If you are invested in a high-performing fund that is fully invested in stocks like REA Group (P/E ratio 44 times), Dominos Pizza (68 times), or many of the expensive stocks below, consider switching at least some of your retirement nest egg to a larger cash weighting. The cash won’t make your investment 100% immune to a declining market but it will allow additional purchases at cheaper prices, which offers the opportunity to significantly reduce the time to recovery. In Table 1, PER is Price to Earnings ratio.

Table 1. Expensive stocks? You be the judge…

RM Picture1 270215

RM Picture1 270215

Of course if interest rates stay at zero, the party could last a while yet, but as I have warned previously, be sure to be dancing close to the door in case you need to leave. Druckenmiller refers to a “phony asset bubble”, with a bunch of investors ploughing money into assets which will “pop”. Then we’ll see how many people are still enjoying the party.

 

Roger Montgomery is the founder and Chief Investment Officer of Montgomery Investment Management.

6 Comments
Brendon
January 19, 2018

"Markets can remain irrational for longer than you can remain solvent"

Large allocation to cash over this period has missed quite a run, but it can't continue forever.

Dancing close to the door remains a valid concept :)

Adrian
January 18, 2018

"at some point in the next six to eighteen months, there is a real chance that baby boomer retirement plans may sink thanks to their inability to avoid repeating the investment mistakes of their past"

Feb 2015 plus 18 months = Aug 2016

Sorry if it sounds smart in hindsight, but I question what exactly are the mistakes of the past. Maybe trying to time the market is a bigger mistake for most people instead of sticking to a consistent plan and an asset allocation that suits one's situation and personality.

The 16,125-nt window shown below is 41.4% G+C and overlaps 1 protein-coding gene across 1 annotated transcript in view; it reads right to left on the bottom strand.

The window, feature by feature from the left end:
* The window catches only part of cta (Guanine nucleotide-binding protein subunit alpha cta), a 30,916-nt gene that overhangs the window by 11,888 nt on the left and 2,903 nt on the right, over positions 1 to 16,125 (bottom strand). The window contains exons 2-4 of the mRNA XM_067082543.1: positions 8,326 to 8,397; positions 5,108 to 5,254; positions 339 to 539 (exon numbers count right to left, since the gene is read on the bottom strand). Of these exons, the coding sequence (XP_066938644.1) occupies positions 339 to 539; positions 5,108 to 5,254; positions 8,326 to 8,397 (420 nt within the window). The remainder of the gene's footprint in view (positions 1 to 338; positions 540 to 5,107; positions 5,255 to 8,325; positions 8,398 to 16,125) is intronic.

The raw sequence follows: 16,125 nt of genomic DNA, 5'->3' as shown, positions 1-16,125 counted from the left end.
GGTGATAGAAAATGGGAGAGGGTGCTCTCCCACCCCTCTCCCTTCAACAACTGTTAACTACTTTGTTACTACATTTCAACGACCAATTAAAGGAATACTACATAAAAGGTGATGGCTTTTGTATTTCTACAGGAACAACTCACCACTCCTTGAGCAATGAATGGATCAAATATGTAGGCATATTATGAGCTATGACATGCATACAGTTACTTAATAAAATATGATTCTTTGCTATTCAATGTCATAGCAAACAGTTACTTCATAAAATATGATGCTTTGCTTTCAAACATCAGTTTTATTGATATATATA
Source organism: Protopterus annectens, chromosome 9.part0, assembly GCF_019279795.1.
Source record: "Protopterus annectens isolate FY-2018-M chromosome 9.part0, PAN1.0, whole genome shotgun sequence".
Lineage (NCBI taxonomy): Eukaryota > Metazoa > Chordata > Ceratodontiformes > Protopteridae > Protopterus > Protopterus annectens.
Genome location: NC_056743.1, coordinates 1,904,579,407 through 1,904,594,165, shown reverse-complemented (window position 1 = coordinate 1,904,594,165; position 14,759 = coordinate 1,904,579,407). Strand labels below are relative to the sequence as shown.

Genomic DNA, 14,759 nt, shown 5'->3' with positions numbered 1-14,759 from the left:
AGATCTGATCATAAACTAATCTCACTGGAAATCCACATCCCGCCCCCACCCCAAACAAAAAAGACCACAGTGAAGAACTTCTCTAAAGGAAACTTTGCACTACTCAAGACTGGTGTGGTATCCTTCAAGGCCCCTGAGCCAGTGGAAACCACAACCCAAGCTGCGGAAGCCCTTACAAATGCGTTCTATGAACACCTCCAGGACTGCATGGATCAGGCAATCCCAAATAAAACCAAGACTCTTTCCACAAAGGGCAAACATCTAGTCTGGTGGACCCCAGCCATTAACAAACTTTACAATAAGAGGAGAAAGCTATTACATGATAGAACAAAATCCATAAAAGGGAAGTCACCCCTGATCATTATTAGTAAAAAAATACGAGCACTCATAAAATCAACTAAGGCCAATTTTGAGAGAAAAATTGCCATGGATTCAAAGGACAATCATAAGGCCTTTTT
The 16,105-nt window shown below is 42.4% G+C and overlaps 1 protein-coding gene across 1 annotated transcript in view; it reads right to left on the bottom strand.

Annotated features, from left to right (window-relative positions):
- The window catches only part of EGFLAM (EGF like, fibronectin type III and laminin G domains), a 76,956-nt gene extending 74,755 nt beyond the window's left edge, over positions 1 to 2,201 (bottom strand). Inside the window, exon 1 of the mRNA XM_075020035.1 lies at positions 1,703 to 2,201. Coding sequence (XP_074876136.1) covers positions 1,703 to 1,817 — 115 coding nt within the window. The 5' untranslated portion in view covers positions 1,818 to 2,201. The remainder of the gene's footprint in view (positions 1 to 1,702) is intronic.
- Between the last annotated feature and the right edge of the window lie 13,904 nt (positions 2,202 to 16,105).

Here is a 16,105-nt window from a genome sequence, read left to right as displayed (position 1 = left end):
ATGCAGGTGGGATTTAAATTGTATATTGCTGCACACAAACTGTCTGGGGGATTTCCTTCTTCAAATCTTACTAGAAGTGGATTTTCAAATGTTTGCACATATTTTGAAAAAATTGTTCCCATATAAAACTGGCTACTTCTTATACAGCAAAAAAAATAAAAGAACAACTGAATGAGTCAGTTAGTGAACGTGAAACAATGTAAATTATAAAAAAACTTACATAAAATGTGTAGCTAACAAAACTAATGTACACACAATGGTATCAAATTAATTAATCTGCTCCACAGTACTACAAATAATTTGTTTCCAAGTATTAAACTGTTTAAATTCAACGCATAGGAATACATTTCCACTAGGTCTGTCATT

Frank O'Connor
March 03, 2015

Mmmm ... we're all pretty much along for the ride at the moment, with no indication that anyone has a plan (or, more importantly the capability) to head the various Bubbles off at the pass.
The Reserve is pretty much locked into lower and lower interest rates to sustain housing and share values and avoid a Crash, the banks are hoping that this protects their mortgages and loan portfolios, corporate Australia seeks remedies (lower wages, less government controls, reduction of costs etc) that suit them temporarily but will bring on the financial blood bath that drowns the Golden Goose, the government continues to promote policies that encourage the Bubble (negative gearing, corporate tax initiatives, letting go the controls, cutting back expenditures, and hence demand, whilst ignoring a host of revenue issues, middle class welfare etc etc), and everyone else is out there pretty looking out for their own short term interests without any comprehension of how fragile the foundations are.
Gotta love this country. :)

Gelert of Birrong
March 03, 2015

Don't be too harsh on all boomers. Many started with nothing; and are the first generation to be caring for their parents while still looking after older kids at home, and grandchildren. Far from stealing from anyone, they are sandwiched in a situation where they are providing care for three generations. And, the younger generations will inherit what wealth is left. Boomers are not living the luxury of your straw man example. They are great examples of hard working, caring people. The sort of people that any country depends upon.

Mark
March 03, 2015

Unemployment highest in over 10 years and will get worse, terms of trade to get worse, low inflation, interest rates heading to Nil, budget deficit to continue, lowest income growth, no mining boom this time round, Sydney now 9 times debt to income. It's not guessing, it's analysing data over a period and knowing that this will only end badly, tell me, how does Australia grow over the next ten years?? My advice would be to pay down as much debt as possible, although I still have time.

Peter
March 03, 2015

Investing is a bit like you and a friend trying to out running a lion. You don't need to be faster than the lion, just your friend. The Oz market has had a stellar run, but just about every indicator is touching the red line. The case for a correction has been viable for years (it just hasn't happened). What I'm seeing now is an irrational exuberance. House prices can go beyond affordability, bank stocks can rise higher than potential returns, mining bust is inconsequential, moribund government doesn't matter.
There's really nothing driving the stock market up these days other than a fervent hope that we want/need it to. Historically, most major crashes were preceded by a period of welcome boom.